·         A publication must be enabled for peer-to-peer replication before any subscriptions are created.
·         Subscriptions must be initialized by using a backup or with the 'replication support only' option. MS do not recommend the use of identity columns. When using identities, you must manually manage the ranges assigned to the tables at each participating database.

4. Development implications on Peer to Peer Environment

Considerations for Schema Changes.

Schema changes are subject to any restrictions imposed by Transact-SQL. For example, ALTER TABLE does not allow you to ALTER primary key columns.
·         If a publication is set to allow the propagation of schema changes, schema changes are propagated regardless of how the related schema option is set for an article in the publication. For example, if you select not to replicate foreign key constraints for a table article, but then issue an ALTER TABLE command that adds a foreign key to the table at the Publisher, the foreign key is added to the table at the Subscriber. To prevent this, disable the propagation of schema changes before issuing the ALTER TABLE command.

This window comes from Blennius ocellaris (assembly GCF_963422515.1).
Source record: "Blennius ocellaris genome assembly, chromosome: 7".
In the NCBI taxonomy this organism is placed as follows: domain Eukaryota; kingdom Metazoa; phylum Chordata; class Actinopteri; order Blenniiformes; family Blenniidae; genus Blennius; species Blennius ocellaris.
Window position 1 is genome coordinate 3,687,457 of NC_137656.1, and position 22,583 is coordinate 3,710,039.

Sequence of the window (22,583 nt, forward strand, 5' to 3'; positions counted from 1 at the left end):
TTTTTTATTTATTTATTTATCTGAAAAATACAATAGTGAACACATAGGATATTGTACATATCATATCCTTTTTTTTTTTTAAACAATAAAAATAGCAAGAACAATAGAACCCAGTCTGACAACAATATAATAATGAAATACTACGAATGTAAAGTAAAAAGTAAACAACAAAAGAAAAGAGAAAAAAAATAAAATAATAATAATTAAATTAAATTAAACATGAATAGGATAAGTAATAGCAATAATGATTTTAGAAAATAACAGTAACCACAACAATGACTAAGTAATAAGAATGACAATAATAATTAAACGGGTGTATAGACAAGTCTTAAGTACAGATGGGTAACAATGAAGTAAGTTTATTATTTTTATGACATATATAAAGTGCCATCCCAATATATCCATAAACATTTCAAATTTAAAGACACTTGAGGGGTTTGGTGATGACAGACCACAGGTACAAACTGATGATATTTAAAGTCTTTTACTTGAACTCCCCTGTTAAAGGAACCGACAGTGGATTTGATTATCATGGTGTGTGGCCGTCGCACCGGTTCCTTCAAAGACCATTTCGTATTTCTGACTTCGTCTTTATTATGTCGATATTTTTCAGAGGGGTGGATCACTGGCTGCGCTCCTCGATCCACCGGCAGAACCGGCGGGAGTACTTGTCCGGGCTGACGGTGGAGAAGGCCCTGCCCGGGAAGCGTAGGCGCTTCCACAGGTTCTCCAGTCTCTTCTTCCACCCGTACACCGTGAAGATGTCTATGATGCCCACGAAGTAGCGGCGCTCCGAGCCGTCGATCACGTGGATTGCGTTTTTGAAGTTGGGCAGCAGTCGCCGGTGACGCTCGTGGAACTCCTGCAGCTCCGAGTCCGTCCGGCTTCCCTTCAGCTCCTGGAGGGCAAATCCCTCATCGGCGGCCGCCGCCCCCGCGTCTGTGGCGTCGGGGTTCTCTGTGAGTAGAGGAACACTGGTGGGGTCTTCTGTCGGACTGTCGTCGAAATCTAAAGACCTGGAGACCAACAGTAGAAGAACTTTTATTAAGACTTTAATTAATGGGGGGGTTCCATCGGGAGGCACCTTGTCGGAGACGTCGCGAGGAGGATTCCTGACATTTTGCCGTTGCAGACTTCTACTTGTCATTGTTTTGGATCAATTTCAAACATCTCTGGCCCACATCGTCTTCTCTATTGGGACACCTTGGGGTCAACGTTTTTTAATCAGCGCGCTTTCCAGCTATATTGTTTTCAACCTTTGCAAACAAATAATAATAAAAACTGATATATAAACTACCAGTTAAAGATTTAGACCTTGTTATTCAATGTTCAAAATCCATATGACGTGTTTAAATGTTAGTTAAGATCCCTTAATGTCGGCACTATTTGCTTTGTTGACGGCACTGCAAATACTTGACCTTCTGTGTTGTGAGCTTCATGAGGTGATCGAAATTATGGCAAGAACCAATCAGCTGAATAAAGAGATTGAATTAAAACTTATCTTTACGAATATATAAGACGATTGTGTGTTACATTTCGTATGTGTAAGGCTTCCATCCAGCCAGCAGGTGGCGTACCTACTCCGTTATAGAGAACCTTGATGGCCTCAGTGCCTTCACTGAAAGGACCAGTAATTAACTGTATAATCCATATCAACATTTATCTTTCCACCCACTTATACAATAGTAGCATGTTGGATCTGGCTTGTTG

·         If the schema change references objects or constraints existing on the Publisher but not on the Subscriber, the schema change will succeed on the Publisher but will fail on the Subscriber.

·         All objects on the Subscriber that are referenced when adding a foreign key must have the same name and owner as the corresponding object on the Publisher.

·         Explicitly adding, dropping, or altering indexes is not supported. Indexes created implicitly for constraints (such as a primary key constraint) are supported.

·         Altering or dropping identity columns that are managed by replication is not supported.

·         Schema changes that include nondeterministic functions are not supported because they can result in data at the Publisher and Subscriber being different (referred to as non-convergence). For example, if you issue the following command at the Publisher: ALTER TABLE SalesOrderDetail ADD OrderDate DATETIME DEFAULT GETDATE(), the values are different when the command is replicated to the Subscriber and executed.

·         It is recommended that constraints be explicitly named. If a constraint is not explicitly named, SQL Server generates a name for the constraint, and these names will be different on the Publisher and each Subscriber. This can cause issues during the replication of schema changes. For example, if you drop a column at the Publisher and a dependent constraint is dropped, replication will attempt to drop the constraint at the Subscriber.